by Dra Maria Alice [email protected]
Dr Maria Alice is a consultant in General and Family Medicine and is director of Luzdoc International Medical Service in Praia da Luz, Lagos.
holiday time is here and all of the above is included in the package. Stress is uncontrollably fashionable; suntan an irresponsible must; wrinkles an unavoidable reality; cancer a terrifying possibility.
All very stressful! Believe me, I am not talking nonsense. The high season for stress is here.
Even during the low season, wherever you turn there is someone talking about stress: if you pick up a newspaper or a magazine, watch TV, or even if you are queuing at the post office … you might find yourself in the middle of a very enthusiastic conversation in-between the lady behind you and her neighbour-friend standing in front of you, on how their doctor was absolutely sure that all their complaints were due to stress.
No doubt that when you finally get to do what you were there for, you are stressed for more than one very good reason.
During the high season, stress levels are sky-high both for residents and for tourists.
All those who cannot escape the invasion by going away themselves start suddenly suffering an acute attack of what I have named “The Resident’s Syndrome” characterised by a desperate need for parking space, peaceful shopping, easier and safer roads, a quiet and reasonably sized area of sand on the beach for your towel, a quiet night sleep and an uncontrollable desire that October comes fast.
Holidaymakers suffer as well. Before coming, they have all the stressful “getting organised” for their well-deserved dream holiday (so that they can relax and recover from work stress) and, when here, they desperately try to stretch the short time they have to do all they are entitled to do.
It is very frequent to have highly responsible professionals and even housewives with “Decompression Syndrome“ like when we let loose the pressure retained inside a pressure cooker. If you are not careful doing it gradually, everything goes all over the place. A total mess and a lot of work to tidy up the place.
It has turned into a very handy and fascinating word but stress is as old as life on earth.
After all, stress has been around since Adam and Eve were expelled from the Garden of Eden!
Stress is an unavoidable consequence of life – without stress there would be no life. Although to most of us stress is synonymous with worrying, it is not always necessarily harmful.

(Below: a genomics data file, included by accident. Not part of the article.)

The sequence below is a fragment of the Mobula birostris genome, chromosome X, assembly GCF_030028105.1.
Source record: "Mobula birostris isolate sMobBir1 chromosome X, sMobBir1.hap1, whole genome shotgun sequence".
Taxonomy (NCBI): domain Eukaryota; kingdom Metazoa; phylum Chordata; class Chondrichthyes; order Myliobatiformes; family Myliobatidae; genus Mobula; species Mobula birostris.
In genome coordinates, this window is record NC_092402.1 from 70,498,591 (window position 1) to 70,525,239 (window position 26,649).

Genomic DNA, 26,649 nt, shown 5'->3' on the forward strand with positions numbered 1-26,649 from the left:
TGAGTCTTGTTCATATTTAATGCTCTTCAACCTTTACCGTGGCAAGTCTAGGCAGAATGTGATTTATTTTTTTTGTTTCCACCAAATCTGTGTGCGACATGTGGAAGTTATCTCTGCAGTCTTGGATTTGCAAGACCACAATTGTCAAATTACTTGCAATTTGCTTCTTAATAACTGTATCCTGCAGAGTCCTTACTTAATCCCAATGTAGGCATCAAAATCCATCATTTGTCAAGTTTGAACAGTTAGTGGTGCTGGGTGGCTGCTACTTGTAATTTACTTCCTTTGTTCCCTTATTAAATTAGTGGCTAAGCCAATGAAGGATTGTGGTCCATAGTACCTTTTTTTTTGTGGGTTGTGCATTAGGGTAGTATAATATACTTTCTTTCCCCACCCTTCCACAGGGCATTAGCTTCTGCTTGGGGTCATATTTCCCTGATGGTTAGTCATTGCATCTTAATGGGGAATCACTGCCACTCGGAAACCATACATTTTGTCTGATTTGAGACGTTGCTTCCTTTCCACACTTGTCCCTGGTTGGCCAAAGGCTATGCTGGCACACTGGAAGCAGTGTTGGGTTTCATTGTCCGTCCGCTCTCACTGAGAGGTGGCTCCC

There is “good stress” that pushes you forward to do things. If you manage to learn how to “tame” stress, it can work for you and make you more productive rather than self-destructive.
“…Always fight for your highest attainable aim but never put up resistance in vain” (Hans Selye)
Stress is not “in your mind”. It is a physical response to any changing situation, through chemical mediators in the brain.
To the body, stress is synonymous of change, good or bad. Imagining changes in your life is stressful, even if we are talking about a good change, like a promotion or a well-deserved holiday.
Hot climates can be very stressful as they cause changes in the body internal environment.
The sun, being a very strong natural force, can be a friend or an enemy, it depends on how you understand and respect it.
A suntan is a warning as it tells you that your skin has been burned. By ignoring repeated warnings, you may end up with wrinkles, age spots and skin cancer.
Recent evidence suggests that sunscreen alone may not provide adequate protection against melanoma. Don’t assume it’s safe to stay in the sun just because you are wearing a sun block.
Do you have lovely memories of lying in the sun cultivating your tan? You can thank that misguided activity for most of the lines on your face.
Be sun smart instead:
1. Avoid the midday sun
2. Wear sun protective clothing
3. Wear sunscreen on exposed skin
…In that order.
Man being a rational creature should use the brain to control and take the best out of everything in life. Ignoring the reality is not a solution. We were given the capacity to choose.
I remember, some time ago, reading the following true story: During a workshop on stress management, a very important businessman asked: What do you call it if you don’t have any stress? The speaker calmly replied: Denial.
Reality has always two faces, like holidays…
Does anyone recall the starting lines of Charles Dickens’ Tale of Two Cities?
“It was the best of times, it was the worst of times, it was the age of wisdom, it was the age of foolishness, it was the epoch of belief, it was the epoch of incredulity, it was the season of light it was the season of darkness, it was the spring of hope, it was the winter of despair, we had everything before us, we had nothing before us…”
Best healthy wishes,
Dr. Maria Alice
Consultant in General and Family Medicine. General Manager/Medical Director – Luzdoc International Medical Service. Medical Director – Grupo Hospital Particular do Algarve